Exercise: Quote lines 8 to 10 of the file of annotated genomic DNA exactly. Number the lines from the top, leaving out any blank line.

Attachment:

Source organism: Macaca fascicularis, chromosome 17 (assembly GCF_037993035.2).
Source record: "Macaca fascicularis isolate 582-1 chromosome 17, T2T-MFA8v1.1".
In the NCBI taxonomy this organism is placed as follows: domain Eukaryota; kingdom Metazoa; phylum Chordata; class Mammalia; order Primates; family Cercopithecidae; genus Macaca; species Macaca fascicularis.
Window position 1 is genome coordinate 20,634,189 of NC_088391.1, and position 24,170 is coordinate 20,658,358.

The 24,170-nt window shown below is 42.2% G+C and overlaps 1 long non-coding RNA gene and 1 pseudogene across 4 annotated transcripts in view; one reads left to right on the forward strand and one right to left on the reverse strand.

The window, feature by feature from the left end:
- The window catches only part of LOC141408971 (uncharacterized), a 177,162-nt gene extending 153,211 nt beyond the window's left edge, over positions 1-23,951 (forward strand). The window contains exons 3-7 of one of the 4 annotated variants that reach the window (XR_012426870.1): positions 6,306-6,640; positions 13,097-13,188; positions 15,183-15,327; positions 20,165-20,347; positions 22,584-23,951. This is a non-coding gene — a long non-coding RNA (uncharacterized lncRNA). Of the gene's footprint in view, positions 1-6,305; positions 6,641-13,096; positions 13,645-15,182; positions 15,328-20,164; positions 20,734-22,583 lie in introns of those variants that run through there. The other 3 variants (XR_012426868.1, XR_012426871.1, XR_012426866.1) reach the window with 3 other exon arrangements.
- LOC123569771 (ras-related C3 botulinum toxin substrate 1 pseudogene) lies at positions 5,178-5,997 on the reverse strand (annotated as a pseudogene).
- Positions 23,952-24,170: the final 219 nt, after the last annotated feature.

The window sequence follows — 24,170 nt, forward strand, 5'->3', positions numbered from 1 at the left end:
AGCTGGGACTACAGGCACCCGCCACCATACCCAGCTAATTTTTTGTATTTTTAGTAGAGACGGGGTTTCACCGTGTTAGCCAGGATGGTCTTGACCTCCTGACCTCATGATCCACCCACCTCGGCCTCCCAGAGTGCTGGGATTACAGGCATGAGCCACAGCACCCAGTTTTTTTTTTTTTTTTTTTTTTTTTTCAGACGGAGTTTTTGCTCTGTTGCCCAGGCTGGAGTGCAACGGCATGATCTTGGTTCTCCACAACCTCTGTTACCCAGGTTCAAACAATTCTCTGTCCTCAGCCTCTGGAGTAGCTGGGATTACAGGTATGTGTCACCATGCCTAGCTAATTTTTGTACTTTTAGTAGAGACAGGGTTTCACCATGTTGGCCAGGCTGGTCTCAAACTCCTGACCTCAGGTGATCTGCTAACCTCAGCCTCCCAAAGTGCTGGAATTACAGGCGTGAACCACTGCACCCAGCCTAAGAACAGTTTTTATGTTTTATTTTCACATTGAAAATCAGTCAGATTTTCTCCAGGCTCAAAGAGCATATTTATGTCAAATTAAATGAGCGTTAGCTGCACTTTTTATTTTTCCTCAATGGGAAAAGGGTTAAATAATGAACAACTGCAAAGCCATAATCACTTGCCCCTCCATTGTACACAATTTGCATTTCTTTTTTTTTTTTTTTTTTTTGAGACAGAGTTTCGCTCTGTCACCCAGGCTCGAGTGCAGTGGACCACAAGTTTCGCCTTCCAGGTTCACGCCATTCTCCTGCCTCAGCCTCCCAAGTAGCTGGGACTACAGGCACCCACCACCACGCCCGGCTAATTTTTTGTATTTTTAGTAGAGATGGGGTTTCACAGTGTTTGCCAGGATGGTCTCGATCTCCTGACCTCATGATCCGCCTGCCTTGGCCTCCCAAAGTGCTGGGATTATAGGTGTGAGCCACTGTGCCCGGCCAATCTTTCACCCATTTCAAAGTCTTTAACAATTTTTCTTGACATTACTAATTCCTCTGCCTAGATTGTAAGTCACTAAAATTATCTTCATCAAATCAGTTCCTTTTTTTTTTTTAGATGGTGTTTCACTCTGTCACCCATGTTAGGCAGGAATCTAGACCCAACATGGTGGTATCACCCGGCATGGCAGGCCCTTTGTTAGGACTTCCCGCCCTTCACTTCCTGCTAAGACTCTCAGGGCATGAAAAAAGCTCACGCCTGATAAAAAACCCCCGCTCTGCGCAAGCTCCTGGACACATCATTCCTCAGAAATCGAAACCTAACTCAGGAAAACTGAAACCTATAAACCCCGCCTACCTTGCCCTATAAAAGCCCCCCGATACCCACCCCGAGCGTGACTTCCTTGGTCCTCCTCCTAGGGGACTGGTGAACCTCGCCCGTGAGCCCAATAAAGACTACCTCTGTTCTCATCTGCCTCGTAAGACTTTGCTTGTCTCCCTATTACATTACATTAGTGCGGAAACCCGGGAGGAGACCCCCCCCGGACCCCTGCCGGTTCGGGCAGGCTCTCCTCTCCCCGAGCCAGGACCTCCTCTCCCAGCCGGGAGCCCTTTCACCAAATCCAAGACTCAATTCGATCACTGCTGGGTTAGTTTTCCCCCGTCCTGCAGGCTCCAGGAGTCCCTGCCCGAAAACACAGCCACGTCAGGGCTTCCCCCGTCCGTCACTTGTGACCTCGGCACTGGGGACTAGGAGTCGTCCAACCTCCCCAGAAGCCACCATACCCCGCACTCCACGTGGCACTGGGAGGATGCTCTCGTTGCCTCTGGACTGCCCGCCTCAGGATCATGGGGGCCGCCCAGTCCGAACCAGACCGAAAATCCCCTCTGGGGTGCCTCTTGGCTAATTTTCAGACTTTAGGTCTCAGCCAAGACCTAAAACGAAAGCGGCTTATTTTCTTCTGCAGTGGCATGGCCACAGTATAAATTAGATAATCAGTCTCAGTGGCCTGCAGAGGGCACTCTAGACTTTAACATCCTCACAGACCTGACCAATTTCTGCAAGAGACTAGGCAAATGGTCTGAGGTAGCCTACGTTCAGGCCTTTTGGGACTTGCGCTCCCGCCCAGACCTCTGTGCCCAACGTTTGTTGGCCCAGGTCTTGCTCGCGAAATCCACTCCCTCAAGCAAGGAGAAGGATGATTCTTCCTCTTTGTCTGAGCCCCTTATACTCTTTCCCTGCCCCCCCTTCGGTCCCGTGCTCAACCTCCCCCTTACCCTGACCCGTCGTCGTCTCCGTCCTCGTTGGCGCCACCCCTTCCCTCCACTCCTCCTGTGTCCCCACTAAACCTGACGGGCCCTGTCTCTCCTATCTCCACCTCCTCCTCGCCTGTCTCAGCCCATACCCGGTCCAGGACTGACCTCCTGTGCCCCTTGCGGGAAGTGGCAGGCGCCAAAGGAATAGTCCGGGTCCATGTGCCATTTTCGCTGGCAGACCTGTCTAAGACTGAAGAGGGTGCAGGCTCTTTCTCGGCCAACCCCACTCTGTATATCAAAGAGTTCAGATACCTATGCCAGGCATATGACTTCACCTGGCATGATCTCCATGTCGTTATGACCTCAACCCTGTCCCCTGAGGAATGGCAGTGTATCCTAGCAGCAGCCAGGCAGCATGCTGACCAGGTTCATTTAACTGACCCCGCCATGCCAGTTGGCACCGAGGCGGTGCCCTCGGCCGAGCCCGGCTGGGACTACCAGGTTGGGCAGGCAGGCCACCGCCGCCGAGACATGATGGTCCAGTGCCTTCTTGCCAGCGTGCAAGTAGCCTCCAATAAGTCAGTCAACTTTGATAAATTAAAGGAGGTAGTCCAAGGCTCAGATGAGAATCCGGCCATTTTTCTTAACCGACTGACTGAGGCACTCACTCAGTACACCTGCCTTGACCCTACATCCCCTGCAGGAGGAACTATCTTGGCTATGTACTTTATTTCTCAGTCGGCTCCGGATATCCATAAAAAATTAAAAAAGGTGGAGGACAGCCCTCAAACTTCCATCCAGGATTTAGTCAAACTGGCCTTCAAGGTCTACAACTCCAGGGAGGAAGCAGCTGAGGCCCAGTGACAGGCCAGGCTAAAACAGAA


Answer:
- LOC123569771 (ras-related C3 botulinum toxin substrate 1 pseudogene) lies at positions 5,178-5,997 on the reverse strand (annotated as a pseudogene).
- Positions 23,952-24,170: the final 219 nt, after the last annotated feature.

The window sequence follows — 24,170 nt, forward strand, 5'->3', positions numbered from 1 at the left end: